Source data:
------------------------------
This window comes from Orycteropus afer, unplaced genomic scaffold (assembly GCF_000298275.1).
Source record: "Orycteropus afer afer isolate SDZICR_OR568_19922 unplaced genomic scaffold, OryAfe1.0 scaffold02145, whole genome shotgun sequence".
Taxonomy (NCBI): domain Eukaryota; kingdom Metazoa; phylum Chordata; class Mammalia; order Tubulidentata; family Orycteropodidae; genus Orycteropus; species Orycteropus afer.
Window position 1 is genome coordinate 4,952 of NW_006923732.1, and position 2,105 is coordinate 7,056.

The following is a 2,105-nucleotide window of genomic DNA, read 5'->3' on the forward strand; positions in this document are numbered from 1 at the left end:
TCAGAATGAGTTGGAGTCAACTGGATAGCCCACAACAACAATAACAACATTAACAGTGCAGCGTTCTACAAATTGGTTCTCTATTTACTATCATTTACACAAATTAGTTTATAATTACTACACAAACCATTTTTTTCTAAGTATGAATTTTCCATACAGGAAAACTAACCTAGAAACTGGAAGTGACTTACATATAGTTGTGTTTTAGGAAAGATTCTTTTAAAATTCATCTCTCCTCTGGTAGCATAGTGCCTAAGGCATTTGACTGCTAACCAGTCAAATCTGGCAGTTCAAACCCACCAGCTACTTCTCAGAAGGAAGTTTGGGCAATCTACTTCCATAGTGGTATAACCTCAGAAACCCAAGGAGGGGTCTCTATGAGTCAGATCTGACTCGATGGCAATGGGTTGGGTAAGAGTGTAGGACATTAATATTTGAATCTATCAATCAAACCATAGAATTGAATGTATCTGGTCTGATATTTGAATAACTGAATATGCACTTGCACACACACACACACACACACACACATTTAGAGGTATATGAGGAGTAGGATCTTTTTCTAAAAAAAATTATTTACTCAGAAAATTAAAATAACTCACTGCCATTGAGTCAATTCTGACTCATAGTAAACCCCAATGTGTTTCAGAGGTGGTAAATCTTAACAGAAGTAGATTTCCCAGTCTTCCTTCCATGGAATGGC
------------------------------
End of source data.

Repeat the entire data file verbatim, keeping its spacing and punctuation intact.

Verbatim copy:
This window comes from Orycteropus afer, unplaced genomic scaffold (assembly GCF_000298275.1).
Source record: "Orycteropus afer afer isolate SDZICR_OR568_19922 unplaced genomic scaffold, OryAfe1.0 scaffold02145, whole genome shotgun sequence".
Taxonomy (NCBI): domain Eukaryota; kingdom Metazoa; phylum Chordata; class Mammalia; order Tubulidentata; family Orycteropodidae; genus Orycteropus; species Orycteropus afer.
Window position 1 is genome coordinate 4,952 of NW_006923732.1, and position 2,105 is coordinate 7,056.

The following is a 2,105-nucleotide window of genomic DNA, read 5'->3' on the forward strand; positions in this document are numbered from 1 at the left end:
TCAGAATGAGTTGGAGTCAACTGGATAGCCCACAACAACAATAACAACATTAACAGTGCAGCGTTCTACAAATTGGTTCTCTATTTACTATCATTTACACAAATTAGTTTATAATTACTACACAAACCATTTTTTTCTAAGTATGAATTTTCCATACAGGAAAACTAACCTAGAAACTGGAAGTGACTTACATATAGTTGTGTTTTAGGAAAGATTCTTTTAAAATTCATCTCTCCTCTGGTAGCATAGTGCCTAAGGCATTTGACTGCTAACCAGTCAAATCTGGCAGTTCAAACCCACCAGCTACTTCTCAGAAGGAAGTTTGGGCAATCTACTTCCATAGTGGTATAACCTCAGAAACCCAAGGAGGGGTCTCTATGAGTCAGATCTGACTCGATGGCAATGGGTTGGGTAAGAGTGTAGGACATTAATATTTGAATCTATCAATCAAACCATAGAATTGAATGTATCTGGTCTGATATTTGAATAACTGAATATGCACTTGCACACACACACACACACACACACACATTTAGAGGTATATGAGGAGTAGGATCTTTTTCTAAAAAAAATTATTTACTCAGAAAATTAAAATAACTCACTGCCATTGAGTCAATTCTGACTCATAGTAAACCCCAATGTGTTTCAGAGGTGGTAAATCTTAACAGAAGTAGATTTCCCAGTCTTCCTTCCATGGAATGGC